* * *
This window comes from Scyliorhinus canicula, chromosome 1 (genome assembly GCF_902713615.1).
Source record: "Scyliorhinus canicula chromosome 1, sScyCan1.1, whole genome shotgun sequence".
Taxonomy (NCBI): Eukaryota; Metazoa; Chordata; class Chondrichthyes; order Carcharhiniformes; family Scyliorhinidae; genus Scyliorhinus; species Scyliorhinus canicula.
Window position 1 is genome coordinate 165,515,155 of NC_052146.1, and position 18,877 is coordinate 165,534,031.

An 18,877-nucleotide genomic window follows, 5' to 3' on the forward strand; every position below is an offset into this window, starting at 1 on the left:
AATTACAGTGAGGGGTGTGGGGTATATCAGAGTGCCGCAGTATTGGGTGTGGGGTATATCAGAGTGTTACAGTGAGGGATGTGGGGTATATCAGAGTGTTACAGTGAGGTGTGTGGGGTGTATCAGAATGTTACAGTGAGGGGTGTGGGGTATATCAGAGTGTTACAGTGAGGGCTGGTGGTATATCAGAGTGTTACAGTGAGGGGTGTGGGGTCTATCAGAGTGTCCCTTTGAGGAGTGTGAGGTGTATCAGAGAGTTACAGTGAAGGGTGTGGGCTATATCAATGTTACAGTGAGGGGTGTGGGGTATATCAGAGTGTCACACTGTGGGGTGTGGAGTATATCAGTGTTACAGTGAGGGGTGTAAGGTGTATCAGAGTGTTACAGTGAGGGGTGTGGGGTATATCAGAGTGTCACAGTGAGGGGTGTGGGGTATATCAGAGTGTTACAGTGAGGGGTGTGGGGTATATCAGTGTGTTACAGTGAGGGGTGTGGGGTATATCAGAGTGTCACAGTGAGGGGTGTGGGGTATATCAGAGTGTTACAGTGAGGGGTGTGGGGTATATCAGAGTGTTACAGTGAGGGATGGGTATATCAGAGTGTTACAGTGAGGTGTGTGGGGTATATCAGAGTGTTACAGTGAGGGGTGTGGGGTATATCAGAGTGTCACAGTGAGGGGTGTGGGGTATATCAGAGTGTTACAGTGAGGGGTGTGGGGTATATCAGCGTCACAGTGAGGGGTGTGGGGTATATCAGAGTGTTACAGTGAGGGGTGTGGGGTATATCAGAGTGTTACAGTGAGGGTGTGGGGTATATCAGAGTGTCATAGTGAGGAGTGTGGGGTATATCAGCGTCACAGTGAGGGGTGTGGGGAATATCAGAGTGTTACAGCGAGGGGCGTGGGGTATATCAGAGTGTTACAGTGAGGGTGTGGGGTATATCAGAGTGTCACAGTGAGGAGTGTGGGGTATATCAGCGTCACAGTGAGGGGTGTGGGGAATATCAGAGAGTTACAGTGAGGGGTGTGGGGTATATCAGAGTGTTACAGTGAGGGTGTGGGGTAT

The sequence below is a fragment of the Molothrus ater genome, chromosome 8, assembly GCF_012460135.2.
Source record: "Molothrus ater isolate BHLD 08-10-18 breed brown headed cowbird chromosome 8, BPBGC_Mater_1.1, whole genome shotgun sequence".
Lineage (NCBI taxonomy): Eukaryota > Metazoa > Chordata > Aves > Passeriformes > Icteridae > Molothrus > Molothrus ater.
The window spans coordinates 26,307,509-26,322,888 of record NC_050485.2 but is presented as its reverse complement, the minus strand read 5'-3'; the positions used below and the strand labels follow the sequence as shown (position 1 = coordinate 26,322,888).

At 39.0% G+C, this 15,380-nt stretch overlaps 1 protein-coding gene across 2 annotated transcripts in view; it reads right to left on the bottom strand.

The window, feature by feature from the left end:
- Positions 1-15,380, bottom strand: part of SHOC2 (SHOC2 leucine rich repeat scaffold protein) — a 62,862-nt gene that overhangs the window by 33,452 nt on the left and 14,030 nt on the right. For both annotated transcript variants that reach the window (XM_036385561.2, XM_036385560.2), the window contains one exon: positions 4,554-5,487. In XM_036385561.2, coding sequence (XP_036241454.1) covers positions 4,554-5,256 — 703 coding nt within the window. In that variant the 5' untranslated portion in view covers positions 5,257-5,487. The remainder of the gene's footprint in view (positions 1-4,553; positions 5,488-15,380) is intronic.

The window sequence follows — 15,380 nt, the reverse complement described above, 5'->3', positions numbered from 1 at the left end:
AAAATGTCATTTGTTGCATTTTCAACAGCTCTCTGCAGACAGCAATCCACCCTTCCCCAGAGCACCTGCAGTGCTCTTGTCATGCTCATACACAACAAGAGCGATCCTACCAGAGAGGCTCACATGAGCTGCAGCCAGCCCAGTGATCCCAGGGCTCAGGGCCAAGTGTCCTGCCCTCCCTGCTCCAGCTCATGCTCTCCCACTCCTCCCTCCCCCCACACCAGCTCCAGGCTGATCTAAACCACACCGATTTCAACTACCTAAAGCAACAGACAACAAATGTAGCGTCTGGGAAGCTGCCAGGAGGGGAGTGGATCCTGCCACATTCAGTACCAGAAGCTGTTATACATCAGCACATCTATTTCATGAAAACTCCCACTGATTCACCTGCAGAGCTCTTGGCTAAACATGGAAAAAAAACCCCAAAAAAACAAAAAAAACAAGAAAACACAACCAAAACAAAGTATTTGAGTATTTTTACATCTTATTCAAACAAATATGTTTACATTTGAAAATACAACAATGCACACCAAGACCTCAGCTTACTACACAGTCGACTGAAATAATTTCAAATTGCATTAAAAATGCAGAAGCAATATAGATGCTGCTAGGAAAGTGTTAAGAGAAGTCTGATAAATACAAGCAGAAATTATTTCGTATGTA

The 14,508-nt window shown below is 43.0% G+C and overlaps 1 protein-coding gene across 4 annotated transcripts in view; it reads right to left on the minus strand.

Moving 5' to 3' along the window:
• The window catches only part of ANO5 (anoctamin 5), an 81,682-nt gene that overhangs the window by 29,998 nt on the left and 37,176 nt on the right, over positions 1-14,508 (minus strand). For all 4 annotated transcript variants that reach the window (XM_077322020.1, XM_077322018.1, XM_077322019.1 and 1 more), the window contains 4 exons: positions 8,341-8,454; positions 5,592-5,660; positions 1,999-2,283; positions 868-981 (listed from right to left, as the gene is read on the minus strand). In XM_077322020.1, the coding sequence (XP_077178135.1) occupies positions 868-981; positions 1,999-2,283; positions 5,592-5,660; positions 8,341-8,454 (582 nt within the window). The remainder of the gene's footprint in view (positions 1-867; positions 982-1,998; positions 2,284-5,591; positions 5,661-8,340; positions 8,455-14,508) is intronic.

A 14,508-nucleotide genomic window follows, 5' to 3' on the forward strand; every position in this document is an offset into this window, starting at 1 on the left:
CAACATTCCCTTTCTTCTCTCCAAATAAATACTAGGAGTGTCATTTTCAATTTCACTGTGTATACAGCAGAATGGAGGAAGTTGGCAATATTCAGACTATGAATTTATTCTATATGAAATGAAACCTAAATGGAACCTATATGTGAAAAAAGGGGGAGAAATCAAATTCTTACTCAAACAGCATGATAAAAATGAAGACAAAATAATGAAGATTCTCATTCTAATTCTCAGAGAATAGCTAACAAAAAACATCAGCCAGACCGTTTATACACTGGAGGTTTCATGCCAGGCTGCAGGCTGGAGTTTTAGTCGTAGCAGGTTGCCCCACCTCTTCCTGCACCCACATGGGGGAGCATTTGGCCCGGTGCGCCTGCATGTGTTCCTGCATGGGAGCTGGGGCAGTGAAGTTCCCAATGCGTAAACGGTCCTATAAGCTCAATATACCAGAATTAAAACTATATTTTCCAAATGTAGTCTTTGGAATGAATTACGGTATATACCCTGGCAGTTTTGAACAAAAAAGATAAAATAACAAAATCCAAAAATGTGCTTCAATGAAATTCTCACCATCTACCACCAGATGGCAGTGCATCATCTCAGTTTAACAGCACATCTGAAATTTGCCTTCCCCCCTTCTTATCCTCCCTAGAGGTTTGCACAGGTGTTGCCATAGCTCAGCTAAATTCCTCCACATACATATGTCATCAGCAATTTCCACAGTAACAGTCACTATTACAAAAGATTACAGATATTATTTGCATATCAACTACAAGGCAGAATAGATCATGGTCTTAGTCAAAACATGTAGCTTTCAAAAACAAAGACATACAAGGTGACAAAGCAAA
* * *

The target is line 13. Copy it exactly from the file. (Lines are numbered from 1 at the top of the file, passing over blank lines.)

- Positions 1-15,380, bottom strand: part of SHOC2 (SHOC2 leucine rich repeat scaffold protein) — a 62,862-nt gene that overhangs the window by 33,452 nt on the left and 14,030 nt on the right. For both annotated transcript variants that reach the window (XM_036385561.2, XM_036385560.2), the window contains one exon: positions 4,554-5,487. In XM_036385561.2, coding sequence (XP_036241454.1) covers positions 4,554-5,256 — 703 coding nt within the window. In that variant the 5' untranslated portion in view covers positions 5,257-5,487. The remainder of the gene's footprint in view (positions 1-4,553; positions 5,488-15,380) is intronic.